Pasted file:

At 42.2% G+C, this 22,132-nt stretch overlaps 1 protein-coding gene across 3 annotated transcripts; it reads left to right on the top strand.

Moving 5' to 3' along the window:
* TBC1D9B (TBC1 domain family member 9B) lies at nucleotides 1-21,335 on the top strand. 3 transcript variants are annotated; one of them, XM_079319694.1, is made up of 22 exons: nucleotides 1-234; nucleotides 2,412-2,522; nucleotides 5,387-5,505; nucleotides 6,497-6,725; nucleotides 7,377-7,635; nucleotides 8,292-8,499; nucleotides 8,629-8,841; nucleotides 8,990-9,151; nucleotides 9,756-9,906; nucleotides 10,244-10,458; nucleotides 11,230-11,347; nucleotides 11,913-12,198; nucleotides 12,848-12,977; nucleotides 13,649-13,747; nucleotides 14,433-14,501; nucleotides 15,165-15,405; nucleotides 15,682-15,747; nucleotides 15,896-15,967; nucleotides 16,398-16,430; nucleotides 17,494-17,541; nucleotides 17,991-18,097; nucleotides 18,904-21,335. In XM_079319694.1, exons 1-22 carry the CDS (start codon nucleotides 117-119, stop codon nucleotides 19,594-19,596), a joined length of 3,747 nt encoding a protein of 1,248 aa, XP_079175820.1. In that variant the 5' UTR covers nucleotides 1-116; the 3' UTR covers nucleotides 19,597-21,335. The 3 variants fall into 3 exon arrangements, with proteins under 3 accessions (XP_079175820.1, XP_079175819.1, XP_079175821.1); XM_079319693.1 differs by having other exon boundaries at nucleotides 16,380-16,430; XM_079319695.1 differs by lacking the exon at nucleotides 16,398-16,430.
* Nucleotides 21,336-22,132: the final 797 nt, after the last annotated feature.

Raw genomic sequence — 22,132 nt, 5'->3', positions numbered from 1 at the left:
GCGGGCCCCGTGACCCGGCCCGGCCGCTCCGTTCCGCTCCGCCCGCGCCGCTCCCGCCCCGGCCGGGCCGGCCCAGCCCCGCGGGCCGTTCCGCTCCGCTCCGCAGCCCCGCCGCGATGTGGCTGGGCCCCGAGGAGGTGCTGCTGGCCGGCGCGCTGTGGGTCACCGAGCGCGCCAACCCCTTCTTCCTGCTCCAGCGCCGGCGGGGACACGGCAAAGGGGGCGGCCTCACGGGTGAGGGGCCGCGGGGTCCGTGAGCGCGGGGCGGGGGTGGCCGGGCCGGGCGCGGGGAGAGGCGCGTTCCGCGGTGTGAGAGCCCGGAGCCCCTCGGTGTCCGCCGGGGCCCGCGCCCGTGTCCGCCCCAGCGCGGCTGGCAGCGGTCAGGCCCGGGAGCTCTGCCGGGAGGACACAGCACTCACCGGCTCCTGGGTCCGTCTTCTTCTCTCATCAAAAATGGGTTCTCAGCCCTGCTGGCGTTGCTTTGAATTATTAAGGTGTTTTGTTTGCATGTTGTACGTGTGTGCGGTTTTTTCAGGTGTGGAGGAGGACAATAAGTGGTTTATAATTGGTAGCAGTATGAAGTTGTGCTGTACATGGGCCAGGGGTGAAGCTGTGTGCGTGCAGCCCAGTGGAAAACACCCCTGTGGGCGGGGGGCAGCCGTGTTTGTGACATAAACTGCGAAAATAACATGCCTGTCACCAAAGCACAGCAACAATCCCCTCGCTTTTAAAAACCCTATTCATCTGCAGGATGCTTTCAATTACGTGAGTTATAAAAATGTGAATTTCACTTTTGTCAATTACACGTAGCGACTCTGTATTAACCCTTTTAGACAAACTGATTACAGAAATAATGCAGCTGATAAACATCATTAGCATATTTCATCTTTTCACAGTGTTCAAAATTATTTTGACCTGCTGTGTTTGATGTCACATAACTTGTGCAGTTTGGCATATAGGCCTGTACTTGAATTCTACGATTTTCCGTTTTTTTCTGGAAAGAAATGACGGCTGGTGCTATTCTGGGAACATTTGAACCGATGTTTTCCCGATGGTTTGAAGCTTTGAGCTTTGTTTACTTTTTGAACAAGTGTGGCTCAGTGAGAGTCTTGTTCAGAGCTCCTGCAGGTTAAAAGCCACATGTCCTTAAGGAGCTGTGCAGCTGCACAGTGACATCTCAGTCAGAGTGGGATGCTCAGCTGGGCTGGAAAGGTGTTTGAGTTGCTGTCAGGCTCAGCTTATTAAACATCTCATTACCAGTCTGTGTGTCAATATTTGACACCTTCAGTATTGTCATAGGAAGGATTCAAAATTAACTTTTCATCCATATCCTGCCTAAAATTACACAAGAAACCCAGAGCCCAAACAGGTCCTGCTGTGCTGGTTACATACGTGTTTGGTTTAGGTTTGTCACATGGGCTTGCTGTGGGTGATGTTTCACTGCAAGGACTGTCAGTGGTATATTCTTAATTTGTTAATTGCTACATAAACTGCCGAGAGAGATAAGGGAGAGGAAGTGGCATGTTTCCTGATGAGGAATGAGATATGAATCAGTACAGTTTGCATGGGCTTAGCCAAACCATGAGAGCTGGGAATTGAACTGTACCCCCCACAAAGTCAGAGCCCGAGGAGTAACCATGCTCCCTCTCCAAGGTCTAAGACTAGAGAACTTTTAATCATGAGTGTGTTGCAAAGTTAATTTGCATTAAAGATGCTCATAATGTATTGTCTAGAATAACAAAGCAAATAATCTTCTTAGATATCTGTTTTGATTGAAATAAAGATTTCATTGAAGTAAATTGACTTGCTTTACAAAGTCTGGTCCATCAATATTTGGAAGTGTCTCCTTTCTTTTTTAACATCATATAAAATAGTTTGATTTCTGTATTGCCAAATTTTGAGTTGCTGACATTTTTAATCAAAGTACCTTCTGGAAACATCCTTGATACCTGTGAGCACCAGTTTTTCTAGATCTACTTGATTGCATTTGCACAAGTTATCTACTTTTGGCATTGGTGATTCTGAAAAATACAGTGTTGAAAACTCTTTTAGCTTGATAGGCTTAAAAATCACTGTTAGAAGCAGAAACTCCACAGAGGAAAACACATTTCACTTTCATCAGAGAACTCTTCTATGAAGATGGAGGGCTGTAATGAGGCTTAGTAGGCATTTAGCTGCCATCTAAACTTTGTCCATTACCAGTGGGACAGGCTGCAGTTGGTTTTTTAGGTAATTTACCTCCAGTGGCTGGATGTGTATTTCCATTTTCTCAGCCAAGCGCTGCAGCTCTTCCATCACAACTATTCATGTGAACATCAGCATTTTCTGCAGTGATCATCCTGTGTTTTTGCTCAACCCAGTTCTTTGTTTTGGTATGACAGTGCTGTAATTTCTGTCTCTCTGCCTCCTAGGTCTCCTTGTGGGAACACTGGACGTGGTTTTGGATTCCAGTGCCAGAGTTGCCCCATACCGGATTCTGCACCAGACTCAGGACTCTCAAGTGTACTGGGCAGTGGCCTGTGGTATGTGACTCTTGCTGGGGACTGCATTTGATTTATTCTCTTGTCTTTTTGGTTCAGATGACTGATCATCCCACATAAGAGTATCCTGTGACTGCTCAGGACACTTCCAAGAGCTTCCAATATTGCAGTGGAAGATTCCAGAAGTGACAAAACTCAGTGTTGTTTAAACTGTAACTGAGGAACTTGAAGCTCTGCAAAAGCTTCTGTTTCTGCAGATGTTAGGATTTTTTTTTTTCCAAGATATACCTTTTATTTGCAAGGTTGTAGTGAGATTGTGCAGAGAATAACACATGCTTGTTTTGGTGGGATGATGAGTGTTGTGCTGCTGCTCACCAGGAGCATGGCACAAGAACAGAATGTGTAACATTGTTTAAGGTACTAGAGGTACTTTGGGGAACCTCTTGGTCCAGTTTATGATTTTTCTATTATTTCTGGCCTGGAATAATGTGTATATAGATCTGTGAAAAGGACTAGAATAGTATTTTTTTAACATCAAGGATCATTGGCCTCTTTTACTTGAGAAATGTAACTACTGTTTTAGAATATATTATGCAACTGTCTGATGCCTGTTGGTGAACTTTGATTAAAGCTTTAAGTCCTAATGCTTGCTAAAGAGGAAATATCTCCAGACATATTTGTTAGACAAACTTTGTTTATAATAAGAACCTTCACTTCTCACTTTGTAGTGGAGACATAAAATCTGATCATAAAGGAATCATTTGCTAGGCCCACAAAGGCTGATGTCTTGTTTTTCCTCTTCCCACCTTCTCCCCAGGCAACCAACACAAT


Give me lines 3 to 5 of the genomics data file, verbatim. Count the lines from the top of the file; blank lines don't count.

* TBC1D9B (TBC1 domain family member 9B) lies at nucleotides 1-21,335 on the top strand. 3 transcript variants are annotated; one of them, XM_079319694.1, is made up of 22 exons: nucleotides 1-234; nucleotides 2,412-2,522; nucleotides 5,387-5,505; nucleotides 6,497-6,725; nucleotides 7,377-7,635; nucleotides 8,292-8,499; nucleotides 8,629-8,841; nucleotides 8,990-9,151; nucleotides 9,756-9,906; nucleotides 10,244-10,458; nucleotides 11,230-11,347; nucleotides 11,913-12,198; nucleotides 12,848-12,977; nucleotides 13,649-13,747; nucleotides 14,433-14,501; nucleotides 15,165-15,405; nucleotides 15,682-15,747; nucleotides 15,896-15,967; nucleotides 16,398-16,430; nucleotides 17,494-17,541; nucleotides 17,991-18,097; nucleotides 18,904-21,335. In XM_079319694.1, exons 1-22 carry the CDS (start codon nucleotides 117-119, stop codon nucleotides 19,594-19,596), a joined length of 3,747 nt encoding a protein of 1,248 aa, XP_079175820.1. In that variant the 5' UTR covers nucleotides 1-116; the 3' UTR covers nucleotides 19,597-21,335. The 3 variants fall into 3 exon arrangements, with proteins under 3 accessions (XP_079175820.1, XP_079175819.1, XP_079175821.1); XM_079319693.1 differs by having other exon boundaries at nucleotides 16,380-16,430; XM_079319695.1 differs by lacking the exon at nucleotides 16,398-16,430.
* Nucleotides 21,336-22,132: the final 797 nt, after the last annotated feature.

Raw genomic sequence — 22,132 nt, 5'->3', positions numbered from 1 at the left: